I've been scanning through the link A-squared posted and found this. Although she gives tips to hopefully help reduce nightmares, I take from it that it's normal for older children to wake from nightmares and require an adult's help in getting back to sleep
"Throughout many children's lives there are times when their sleep is disturbed because of nightmares, night terrors or sleepwalking. These can be frightening for children and a worry for parents.
Toddlers are at an age where they are particularly prone to nightmares. They are most likely to happen in between 3-6 years of age although they can happen at any age. This is because they have a lot more dream sleep (REM sleep) than adults do and so have essentially more opportunity to have them.
What are nightmares?
Nightmares are frightening dreams which most children have at some time or other. On waking from a nightmare, children will usually tell you what has frightened them. Lots of children wake and think that what they have dreamt is real. With comfort they can usually return to sleep. Toddlers particularly find it hard to tell whether their dream is real or not.
What causes nightmares?
All dreaming, including nightmares are linked with things that happened during the day. Sleep researchers believe that dreams are actually the brain working through information that we have learnt or seen during the day. However, because we are unconscious when we dream, the images and stories in dreams often don’t make sense.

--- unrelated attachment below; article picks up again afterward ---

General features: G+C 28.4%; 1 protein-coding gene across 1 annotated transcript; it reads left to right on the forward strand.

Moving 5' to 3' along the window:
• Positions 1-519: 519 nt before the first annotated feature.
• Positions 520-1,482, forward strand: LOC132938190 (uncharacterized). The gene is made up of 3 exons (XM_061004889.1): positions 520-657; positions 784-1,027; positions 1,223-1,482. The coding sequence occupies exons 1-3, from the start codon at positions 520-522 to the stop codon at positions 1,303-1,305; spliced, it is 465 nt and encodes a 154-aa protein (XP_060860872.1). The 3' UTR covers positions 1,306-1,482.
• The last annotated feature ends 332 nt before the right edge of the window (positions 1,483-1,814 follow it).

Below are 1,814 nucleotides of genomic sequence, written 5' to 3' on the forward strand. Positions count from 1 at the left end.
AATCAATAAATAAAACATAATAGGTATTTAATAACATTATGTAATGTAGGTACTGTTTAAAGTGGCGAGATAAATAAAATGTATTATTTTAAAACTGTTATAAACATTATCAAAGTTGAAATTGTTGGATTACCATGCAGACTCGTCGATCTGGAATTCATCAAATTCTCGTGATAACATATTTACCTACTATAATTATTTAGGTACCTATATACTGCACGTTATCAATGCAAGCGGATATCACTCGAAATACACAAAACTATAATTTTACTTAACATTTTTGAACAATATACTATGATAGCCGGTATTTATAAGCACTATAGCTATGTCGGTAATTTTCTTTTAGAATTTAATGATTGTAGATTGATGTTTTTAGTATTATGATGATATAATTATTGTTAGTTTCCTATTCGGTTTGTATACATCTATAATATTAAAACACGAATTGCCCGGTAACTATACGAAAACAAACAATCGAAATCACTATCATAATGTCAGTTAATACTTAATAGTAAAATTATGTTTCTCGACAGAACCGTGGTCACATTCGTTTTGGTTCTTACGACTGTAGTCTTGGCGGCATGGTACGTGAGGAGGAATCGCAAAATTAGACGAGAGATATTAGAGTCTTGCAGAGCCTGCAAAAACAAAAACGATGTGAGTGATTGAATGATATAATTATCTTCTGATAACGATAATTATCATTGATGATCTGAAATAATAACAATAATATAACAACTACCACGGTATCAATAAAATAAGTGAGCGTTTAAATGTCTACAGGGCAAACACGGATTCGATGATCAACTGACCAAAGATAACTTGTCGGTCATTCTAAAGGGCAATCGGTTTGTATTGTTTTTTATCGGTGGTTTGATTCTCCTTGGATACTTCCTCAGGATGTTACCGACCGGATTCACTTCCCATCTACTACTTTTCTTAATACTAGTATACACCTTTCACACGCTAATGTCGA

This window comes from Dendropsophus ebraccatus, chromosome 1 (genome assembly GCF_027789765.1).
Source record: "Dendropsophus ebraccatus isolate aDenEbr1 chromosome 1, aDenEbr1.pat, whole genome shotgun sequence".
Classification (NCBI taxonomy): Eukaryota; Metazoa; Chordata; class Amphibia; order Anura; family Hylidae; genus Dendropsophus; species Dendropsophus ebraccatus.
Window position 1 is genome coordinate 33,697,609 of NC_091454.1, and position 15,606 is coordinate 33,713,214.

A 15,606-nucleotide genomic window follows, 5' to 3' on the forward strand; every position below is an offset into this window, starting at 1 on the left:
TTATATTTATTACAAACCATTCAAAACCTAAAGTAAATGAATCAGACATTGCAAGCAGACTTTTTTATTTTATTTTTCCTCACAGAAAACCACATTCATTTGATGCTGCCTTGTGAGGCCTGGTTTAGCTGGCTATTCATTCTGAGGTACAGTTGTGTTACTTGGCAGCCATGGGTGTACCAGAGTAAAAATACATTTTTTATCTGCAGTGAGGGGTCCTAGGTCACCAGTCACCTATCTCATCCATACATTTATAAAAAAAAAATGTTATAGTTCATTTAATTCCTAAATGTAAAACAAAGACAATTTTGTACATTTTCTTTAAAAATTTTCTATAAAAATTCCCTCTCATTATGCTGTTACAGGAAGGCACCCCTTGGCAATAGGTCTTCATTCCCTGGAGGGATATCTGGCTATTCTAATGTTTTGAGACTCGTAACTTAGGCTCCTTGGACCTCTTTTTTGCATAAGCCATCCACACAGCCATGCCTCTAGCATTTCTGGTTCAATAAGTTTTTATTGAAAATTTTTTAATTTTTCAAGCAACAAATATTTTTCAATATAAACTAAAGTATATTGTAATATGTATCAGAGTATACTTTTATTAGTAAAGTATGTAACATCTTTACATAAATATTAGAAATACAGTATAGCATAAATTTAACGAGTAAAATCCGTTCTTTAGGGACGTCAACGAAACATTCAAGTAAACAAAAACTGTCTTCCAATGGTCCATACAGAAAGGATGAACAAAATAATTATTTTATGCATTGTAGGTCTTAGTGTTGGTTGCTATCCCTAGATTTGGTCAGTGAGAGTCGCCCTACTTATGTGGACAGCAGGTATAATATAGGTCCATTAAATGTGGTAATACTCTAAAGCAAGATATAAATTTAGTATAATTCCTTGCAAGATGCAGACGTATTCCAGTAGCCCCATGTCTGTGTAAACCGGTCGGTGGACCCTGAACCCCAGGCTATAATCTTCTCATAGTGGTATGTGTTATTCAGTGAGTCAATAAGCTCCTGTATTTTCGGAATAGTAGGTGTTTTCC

Dreams and nightmares are normal ways for people to deal with their worries and to draw our attention to them. As children gain confidence in dealing with the problems of growing up, nightmares tend to get less.
Nightmares can increase when we are stressed or worried. If they are happening a lot to your toddler, think about what is going on in your child's life. For example, has there been a recent upset in the family (break-in, death, loss of job, parents arguing)? Has there been a recent change in their lives like starting child care, school, going to hospital or parents starting work.
In 3-6 year of age range children develop a vivid imagination in their day time play and sometimes have nightmares about monsters and robbers.
Tips for parents :
- Be comforting and calm when your toddler has a nightmare. Consider staying with them a little linger after the nightmare.
- Telling them the dreams is not real often is to difficult for your toddler to understand so sometimes this is not helpful.
- Bedroom doors can be left open and a night light left on.
- It often helps the child to talk about it, but try not to get into long talks in the middle of the night.
- If the dream is often about the same thing (a monster) or has the same ending( a robber coming into the house), discuss with your toddler how they could change their dream so it ends happily . For example, tell the minster to go away, or make the monster laugh.
- TV and video games can be powerful triggers which disturb children's sleep. Carefully choose what programs your children watch. Make sure they do not watch these things close to bedtime.
- Turn off adult TV when your toddler is in the room. Even when they are not “watching’ they still absorb that information and that can be very scary for them.
- Make sure bedtime routines are calm and loving and make sure your toddler feels safe and secure in their bedroom.
- Evening routines are often helpful in settling children into bed. Wind down the day's activities e.g. with a bath, story, talk with a parents, tuck into bed and goodnight hug."